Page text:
New Greenhouse Gas Data: Carbon Creeping Up and Methane Still Underestimated

The U.S. Environmental Protection Agency yesterday released its annual report on greenhouse gas emissions from the nation’s largest sources of pollution, revealing that we still have enormous progress to make in cutting carbon.

The big bombshell was that in 2013, greenhouse gas emissions actually increased.  That’s right, increased.  Not only that, but the increase was tied to increased coal burning.

It’s a shameful reminder of how the fossil fuel industry continues to dig our nation deeper into climate debt.  With the Intergovernmental Panel on Climate Change (IPCC) calling for a 40-70% reduction in carbon emissions below 2010 levels by mid-century, the last thing we need is an increase in emissions.  It underscores that the fossil fuel industry’s resistance to limiting its pollution needs to be countered more fiercely than ever if we have any hope of making progress.

This is especially the case with regards to methane.  Sure, the EPA yesterday hyped its claim that methane emissions from fracking have decreased 73% since 2011.  But as Bobby Magill at Climate Central noted, the agency’s report fails to fully account for methane leaks at oil and gas wells, which studies have found can approach 12% in some regions.

What’s more, EPA’s data relies on a faulty assumption that methane has a global warming potential of 25.  The global warming potential is a measure of how potent a greenhouse gas is compared to carbon.  Yet as we reported before, the latest findings from the IPCC indicate that over a 20-year timeframe, methane actually has a global warming potential of 86.

In other words, the world’s leading body of climate scientists say that one ton of methane equals 86 tons of carbon dioxide.

For EPA’s report, it means that estimates of carbon dioxide equivalency associated with methane are more than half a billion metric tons too low, an error of 70%.  The EPA may be correct that there was a reduction in methane since 2011, but with such grossly inaccurate emissions reported, it seems like the hole we’re trying to dig out of is just getting deeper (this is confirmed by the latest studies finding that more fracking for gas not only won’t reduce carbon emissions, but will also undermine renewable energy).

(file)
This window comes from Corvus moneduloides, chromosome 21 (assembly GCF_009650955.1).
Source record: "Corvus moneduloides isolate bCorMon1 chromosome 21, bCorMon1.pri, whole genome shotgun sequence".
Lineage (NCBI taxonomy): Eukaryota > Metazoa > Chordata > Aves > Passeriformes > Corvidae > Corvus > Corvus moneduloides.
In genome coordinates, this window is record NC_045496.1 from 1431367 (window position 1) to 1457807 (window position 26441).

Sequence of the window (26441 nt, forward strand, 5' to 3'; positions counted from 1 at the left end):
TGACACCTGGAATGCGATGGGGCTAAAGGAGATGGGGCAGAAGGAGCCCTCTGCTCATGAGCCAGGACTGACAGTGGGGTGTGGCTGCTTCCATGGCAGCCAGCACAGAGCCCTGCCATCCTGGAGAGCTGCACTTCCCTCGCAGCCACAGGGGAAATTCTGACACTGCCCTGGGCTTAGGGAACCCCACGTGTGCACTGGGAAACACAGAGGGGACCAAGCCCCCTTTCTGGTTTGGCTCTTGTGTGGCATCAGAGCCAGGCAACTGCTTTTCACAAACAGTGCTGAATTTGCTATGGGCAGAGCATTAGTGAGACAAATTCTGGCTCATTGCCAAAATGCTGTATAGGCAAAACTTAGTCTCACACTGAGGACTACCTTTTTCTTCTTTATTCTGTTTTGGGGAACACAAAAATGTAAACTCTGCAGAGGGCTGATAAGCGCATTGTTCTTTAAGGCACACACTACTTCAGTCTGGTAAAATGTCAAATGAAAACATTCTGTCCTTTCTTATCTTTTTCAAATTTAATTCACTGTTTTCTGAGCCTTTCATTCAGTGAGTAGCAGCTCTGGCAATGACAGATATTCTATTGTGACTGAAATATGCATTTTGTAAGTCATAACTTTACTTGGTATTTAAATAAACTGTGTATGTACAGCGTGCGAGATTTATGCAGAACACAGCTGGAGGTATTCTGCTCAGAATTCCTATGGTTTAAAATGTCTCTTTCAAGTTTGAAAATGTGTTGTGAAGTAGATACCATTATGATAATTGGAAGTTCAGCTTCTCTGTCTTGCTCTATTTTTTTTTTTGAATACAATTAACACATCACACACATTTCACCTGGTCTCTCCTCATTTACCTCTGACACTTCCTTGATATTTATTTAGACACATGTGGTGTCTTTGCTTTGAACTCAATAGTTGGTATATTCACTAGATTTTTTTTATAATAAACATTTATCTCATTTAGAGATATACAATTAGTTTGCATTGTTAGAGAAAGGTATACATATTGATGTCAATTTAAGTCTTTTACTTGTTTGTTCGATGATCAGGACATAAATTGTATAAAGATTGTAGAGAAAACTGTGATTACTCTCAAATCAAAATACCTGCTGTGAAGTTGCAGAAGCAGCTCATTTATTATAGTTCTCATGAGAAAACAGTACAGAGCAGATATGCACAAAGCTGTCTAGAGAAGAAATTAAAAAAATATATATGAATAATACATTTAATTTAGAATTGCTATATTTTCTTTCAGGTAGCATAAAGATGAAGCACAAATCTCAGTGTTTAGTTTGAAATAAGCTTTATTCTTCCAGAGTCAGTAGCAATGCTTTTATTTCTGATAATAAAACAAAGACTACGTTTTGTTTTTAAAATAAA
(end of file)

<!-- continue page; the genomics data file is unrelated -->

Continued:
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Total methane emissions reported by EPA in 2013 and carbon dioxide equivalency based on a global warming potential of 25 and 86. The difference is more than half a billion tons of carbon.

Another bombshell is that underground coal mine methane emissions increased by nearly 25% between 2012 and 2013.  The industry reported methane emissions equal to 41 million metric tons of carbon in 2013 (of course, with a global warming potential of 86, it would actually be more than 141 million metric tons).

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Coal mine methane emissions increased by nearly 25% between 2012 and 2013.

No matter how you slice it, though, the data shows that coal mines are responsible for nearly 20% of all methane emissions in the U.S., a staggering figure.

In case you’re wondering, where these gassy coal mines are located, the majority are in Appalachia, but a few mines in the West–namely the San Juan mine in northwestern New Mexico, the Westridge mine in Utah, and Arch Coal’s West Elk mine in Colorado–made the top 20.  The top emitter, the Walter Energy mine in Alabama, reportedly released nearly 5 million tons of carbon dioxide equivalent.  That’s more than an average coal-fired power plant.   Here’s the full list of gassy mines >>  

More than anything, the latest greenhouse gas reporting data confirms that we can’t afford to delay carbon reductions.  It’s why last week, WildEarth Guardians joined a coalition of organizations in calling on the Obama Administration to stay firm in its commitment to curtail methane from oil and gas operations, and it’s why we’re digging in more aggressively than ever on our challenges to more coal mining and burning, and more fracking, in the American West.

We have major challenges ahead, but also major opportunities.  It’s time to step it up.